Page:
Storm of magic can be quite tactical. Not in a historical tactics sort of way but as a game there's a lot of nuance to it. Very chess-like in a suprising sort of way once you get passed all the items and spells and soforth.

It's just a very different game to vanilla warhammer and if you approach it in the same way it won't seem very deep.

The bearded one
23-09-2011, 02:32
Plus things like killing 18 clanrats in a fireball barrage just for the heck of it, because you couldn't see any fulcrums anymore because of a magical mist that limits your vision to 8" is just so randomly funny.

Feefait
23-09-2011, 02:40
Thanks for the post, and i agree with some of what you said. But tell me - what exactly does GW owe us vets? Discounted prices? Different rules? Extra points? If nothing else the game finally seems fun again, and it seems to be under the direction of true fans. Yes, they are trying to raise the profits to new levels, but well what else are they supposed to do?

I was getting pretty competitive by the end of 7th as well, and though i've never been a tournament player (in fantasy) I took it way to seriously. 8th really is a lot of fun. I take exception to thinking "it's not warhammer" but, hey if thats what it takes then good for you guys. :)

J.P. Biff
23-09-2011, 05:04
But tell me - what exactly does GW owe us vets? Discounted prices? Different rules? Extra points?

Its not so much that they OWE us anything as they should support people who've stuck with the hobby for longer than a month. Vets is the wrong term I suppose. I remember rewards cards for buying/painting and playing with miniatures you purchased. People who stuck with it got an added bonus in gift certificates or blister packs. Also the fact that GW now in regards to support for its fan base has dwindled in the past few years. Things like worldwide campaigns (successful of not, they were still fun) such as Ichar V (or was it IV? haha) Isle of Albion etc. were great. To me when staff got players hyped up and excited it usually ended in a lot of money being spent. The more energetic the staffer, the more energetic the gamer. Now it seems that most staff could really care less about what they sell. It's become a job more than a love/hobby. But I can only comment about my area not anyone elses. And this is subjective.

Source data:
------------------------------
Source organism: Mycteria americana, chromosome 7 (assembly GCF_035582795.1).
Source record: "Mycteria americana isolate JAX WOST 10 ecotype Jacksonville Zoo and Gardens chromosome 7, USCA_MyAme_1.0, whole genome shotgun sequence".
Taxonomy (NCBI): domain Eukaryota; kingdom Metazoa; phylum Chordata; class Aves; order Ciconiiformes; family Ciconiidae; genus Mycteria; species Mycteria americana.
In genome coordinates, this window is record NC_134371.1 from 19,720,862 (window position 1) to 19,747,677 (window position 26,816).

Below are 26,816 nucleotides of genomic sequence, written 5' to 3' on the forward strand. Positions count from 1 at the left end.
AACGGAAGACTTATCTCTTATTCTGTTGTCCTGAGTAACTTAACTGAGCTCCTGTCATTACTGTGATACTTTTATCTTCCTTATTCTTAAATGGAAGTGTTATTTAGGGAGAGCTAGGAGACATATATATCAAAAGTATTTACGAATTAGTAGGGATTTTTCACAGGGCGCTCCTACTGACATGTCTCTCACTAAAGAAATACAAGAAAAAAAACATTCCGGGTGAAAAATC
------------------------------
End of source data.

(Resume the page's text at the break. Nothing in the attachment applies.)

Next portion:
White Dwarfs were full of articles that didn't involve new releases front to back repeated over and over. Tale of four gamers, campaign plots/ideas, detailed battle reports (maybe these are back. Haven't picked up a WD in a year) and articles like them were common month to month. It just seems like now all WD is, is "Here are the new terminators. (advert, advert) Here are the sprues of said Terminators. (advert, advert) Heres how to paint a Terminator. (advert, advert) Heres some tactics for Terminators. (advert, advert) Heres how Terminators... oh crap thats all we have room for." :p

But like I said. I play games for me. Not GW. We hype ourselves up about gaming. We make our hobby fun. All the problems I have with GW I simply have to ignore. I realise now that getting mad solves nothing. It is what it is. I can go to other suppliers, I can choose to create my own campaigns and run my own leagues. I make my gaming career. Not GW.

zoggin-eck
23-09-2011, 05:43
Cool stories guys. I'm much the same, getting back into it with 8th, but I never had the "tornament phase" as I really don't get it at all.

This version of the game just seems to fit the whole point of the game in the first place. That is, round up your fave miniatures, find or write a cool scenario and add some nice terrain and just play the game. It's hard to describe, but that's thevibe I got from it, both reading the rule book itself and playing the game. Obviously, you can't please everyone, but it just seems to fit in with GW's (or at least the writers, particularly Jervis) usual attitude of it being a game to play for the game, rather than "winning".

Who knows though? Ten years time it may evolve into a tight rule set for tournaments, or change again!

lybban
23-09-2011, 09:10
Its not so much that they OWE us anything as they should support people who've stuck with the hobby for longer than a month. Vets is the wrong term I suppose. I remember rewards cards for buying/painting and playing with miniatures you purchased. People who stuck with it got an added bonus in gift certificates or blister packs. Also the fact that GW now in regards to support for its fan base has dwindled in the past few years. Things like worldwide campaigns (successful of not, they were still fun) such as Ichar V (or was it IV? haha) Isle of Albion etc. were great. To me when staff got players hyped up and excited it usually ended in a lot of money being spent. The more energetic the staffer, the more energetic the gamer. Now it seems that most staff could really care less about what they sell. It's become a job more than a love/hobby. But I can only comment about my area not anyone elses. And this is subjective.